Children of Lost (and Tron!) Show Expectation Shift @ Comic-ConPublished on: July 28, 2008
SAN DIEGO — The geeks have their work cut out for them next year. This was, after all, the first time that Comic-Con’s annual fanboy enthusiasm was overtaken by a bunch of screaming tweens. On at least two separate panels here this weekend, presenters pulled the old summer-camp routine, asking one section of Hall H (the 6,500-seat presentation room where fans line up for hours to get an early taste of anticipated future releases) to out-cheer the other half. But what would Heroes writer Jeph Loeb or Terminator Salvation director McG think if they knew that they’d been outdone by the girls at Thursday afternoon’s Twilight panel, who rattled Hall H with the kind of screams rarely heard outside Miley Cyrus concerts?
Like a slow-motion Michael Bay sequence, it seems Comic-Con is transforming each year, getting bigger and louder in the process. Major changes for 2008 went beyond the ear-piercing tweens to the fact that two television shows graduated from standing-room-only conference rooms to Hall H, which has traditionally been reserved for film presentations. Heroes had no trouble filling the space (some fans even camped out the night before, with others stretching more than a mile around the San Diego Convention Center for access to the panel), with many sticking around for a peek at the next season of Lost, the sci-fi mega show that has become as much a weekly event as simply a series.
But before digging into the fall TV season, it’s worth recapping the weekend’s big surprise, which had all of Comic-Con buzzing: a sneak preview of Tron 2 buried at the end of Disney’s tepid Race to Witch Mountain presentation. After Dwayne (the artist formerly known as “The Rock”) Johnson and friends unveiled their take on the classic Disney franchise, neither remake nor sequel, the lights went down for a special surprise.
The clip opens in a dark, computer-generated universe. Lightning cracks overhead, and the camera swoops around to find a man in a blue Tron suit. He leaps into the air as a lightcycle materializes around him—the vehicle’s design totally consistent with the original film, yet presented in a single, dynamic CG effects shot that would have blown the minds of the team behind the original. A race ensues, with the two lightcycles speeding off in streaks of blue and yellow. Instead of moving at 90-degree angles as they did in the original movie, however, they ride as if controlling real motorcycles, bashing and weaving between neon-lit obstacles.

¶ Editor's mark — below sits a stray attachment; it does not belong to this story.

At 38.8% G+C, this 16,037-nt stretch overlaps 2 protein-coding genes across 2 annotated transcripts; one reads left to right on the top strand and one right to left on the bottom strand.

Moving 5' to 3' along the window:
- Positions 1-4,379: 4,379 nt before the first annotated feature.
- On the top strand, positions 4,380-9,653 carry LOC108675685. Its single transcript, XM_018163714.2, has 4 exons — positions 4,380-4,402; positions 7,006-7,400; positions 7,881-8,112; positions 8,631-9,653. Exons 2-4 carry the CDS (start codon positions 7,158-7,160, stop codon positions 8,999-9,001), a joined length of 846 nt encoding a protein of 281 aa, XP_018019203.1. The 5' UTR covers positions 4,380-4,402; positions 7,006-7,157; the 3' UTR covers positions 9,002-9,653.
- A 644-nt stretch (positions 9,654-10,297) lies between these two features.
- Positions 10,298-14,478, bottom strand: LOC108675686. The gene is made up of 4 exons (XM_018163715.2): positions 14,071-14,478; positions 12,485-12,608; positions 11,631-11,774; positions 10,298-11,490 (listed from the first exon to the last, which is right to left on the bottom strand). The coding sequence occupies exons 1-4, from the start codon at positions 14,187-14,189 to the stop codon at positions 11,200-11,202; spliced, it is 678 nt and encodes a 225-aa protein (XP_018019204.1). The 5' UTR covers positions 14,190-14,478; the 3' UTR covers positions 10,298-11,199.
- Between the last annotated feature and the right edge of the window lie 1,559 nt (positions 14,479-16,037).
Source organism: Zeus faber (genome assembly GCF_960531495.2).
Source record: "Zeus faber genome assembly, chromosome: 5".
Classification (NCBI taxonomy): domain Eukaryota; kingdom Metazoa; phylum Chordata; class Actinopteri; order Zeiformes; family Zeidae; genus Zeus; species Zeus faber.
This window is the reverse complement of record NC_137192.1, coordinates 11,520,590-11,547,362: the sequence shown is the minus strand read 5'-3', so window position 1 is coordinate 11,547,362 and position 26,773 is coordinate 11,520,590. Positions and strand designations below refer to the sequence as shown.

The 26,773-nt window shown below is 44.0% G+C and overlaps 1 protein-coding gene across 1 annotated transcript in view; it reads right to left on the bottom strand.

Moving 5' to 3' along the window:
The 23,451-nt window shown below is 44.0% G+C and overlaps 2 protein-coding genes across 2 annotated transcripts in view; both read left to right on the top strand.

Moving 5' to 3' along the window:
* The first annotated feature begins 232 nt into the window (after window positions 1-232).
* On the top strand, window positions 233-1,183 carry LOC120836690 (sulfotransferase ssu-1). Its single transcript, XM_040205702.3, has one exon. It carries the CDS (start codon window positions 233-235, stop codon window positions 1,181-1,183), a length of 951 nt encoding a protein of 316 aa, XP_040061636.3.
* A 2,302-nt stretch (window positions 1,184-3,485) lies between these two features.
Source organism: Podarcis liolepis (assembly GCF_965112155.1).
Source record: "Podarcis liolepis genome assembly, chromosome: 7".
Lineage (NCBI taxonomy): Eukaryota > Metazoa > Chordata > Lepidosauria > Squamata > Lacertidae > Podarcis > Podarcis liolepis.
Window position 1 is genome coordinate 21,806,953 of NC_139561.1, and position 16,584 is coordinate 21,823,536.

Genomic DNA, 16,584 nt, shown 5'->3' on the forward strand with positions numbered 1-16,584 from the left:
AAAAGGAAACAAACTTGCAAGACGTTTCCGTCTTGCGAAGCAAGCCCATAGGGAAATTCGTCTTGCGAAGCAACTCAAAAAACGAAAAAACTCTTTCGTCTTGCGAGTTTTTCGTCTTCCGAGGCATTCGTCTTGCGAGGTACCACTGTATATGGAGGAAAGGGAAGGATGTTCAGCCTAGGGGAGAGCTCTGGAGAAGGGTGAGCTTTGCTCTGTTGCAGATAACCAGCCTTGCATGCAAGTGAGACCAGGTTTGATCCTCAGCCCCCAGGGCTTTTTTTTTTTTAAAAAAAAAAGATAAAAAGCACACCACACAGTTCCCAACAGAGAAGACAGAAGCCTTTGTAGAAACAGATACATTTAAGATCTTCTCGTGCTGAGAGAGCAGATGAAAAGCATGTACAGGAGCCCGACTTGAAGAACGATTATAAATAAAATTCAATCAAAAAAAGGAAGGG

Suddenly, the yellow cycle outwits the blue rider, cutting him off outside a fissure in a move that sends the rider tumbling through the air. Cut to a closeup of Jeff Bridges, bearded and aged, peering down on the competition from a nearby tower. The film is just now starting production, with the casting process still underway, but the impact that the “TR2N” logo made in that room turned a dud of a panel into one of the most talked-about moments of the weekend here.
After a jam-packed panel for the equally mystery-laden NBC show Heroes brought spoilers galore, the Lost session was more about keeping secrets than sharing them. (To be fair, shooting has not yet started on the show’s next-to-last season, which premieres in February.) Still, as they did in an exclusive interview with PopularMechanics.com before last season’s final surprises, show runners Damon Lindelof and Carlton Cuse did indicate a few things. “Once again, when Season Five starts, you’re not going to know when and where you are,” Lindelof teased. “And then the way we’re going to tell stories is going to be a little different, too.”
Riffing on the show’s flash-forward technique (Season Four featured glimpses of what happened after the “Oceanic Six” made it off the island), a short video featured future versions of Lindelof and Cuse wearing T-shirts that read, respectively, “N.Y. Yanks: World Champions 2010” and “Obama—Four More Years.”
When a fan asked a question about whether Rousseau, a supporting character who was shipwrecked on the island 16 years before the Oceanic flight crash landed there, would ever warrant a flashback, Cuse confided, “We will say this: You will see definitively [learn] this year Rousseau’s story, but to use the word ‘flashback’ might be disingenuous. There will still be flashbacks and flash-forwards on the show, but we’re going to do something different this year.”
Worried about other Lost characters who have disappeared or died? “Dead is a relative term,” Cuse hinted. When someone specifically inquired about Faraday’s fate, Lindelof quipped, “Are you referring to the Zodiac boat with Faraday and the five people who have never spoken a line on the show? I would say that things are looking up for Faraday.” But don’t expect the others to be so lucky.
Meanwhile, there were plenty of details on Saturday about Lost creator J.J. Abrams’ second plane-crash mystery series, Fringe—including hints that it will feature more stand-alone episodes than the intricate Lost, despite big corporations, a murky line between faith and science and all the other accoutrements that keep the geeks lining up their TiVo queues.
Speaking of lines and the changing dynamics of Comic-Con, the Fringe session became most notorious for what it did not spoil: a teaser for the new Star Trek film, which Abrams is directing. Hall H was only semi-packed for the panel, and most of the fans went home unhappy—expecting the most as TV franchises creep into film territory, as old favorites make splashy comebacks.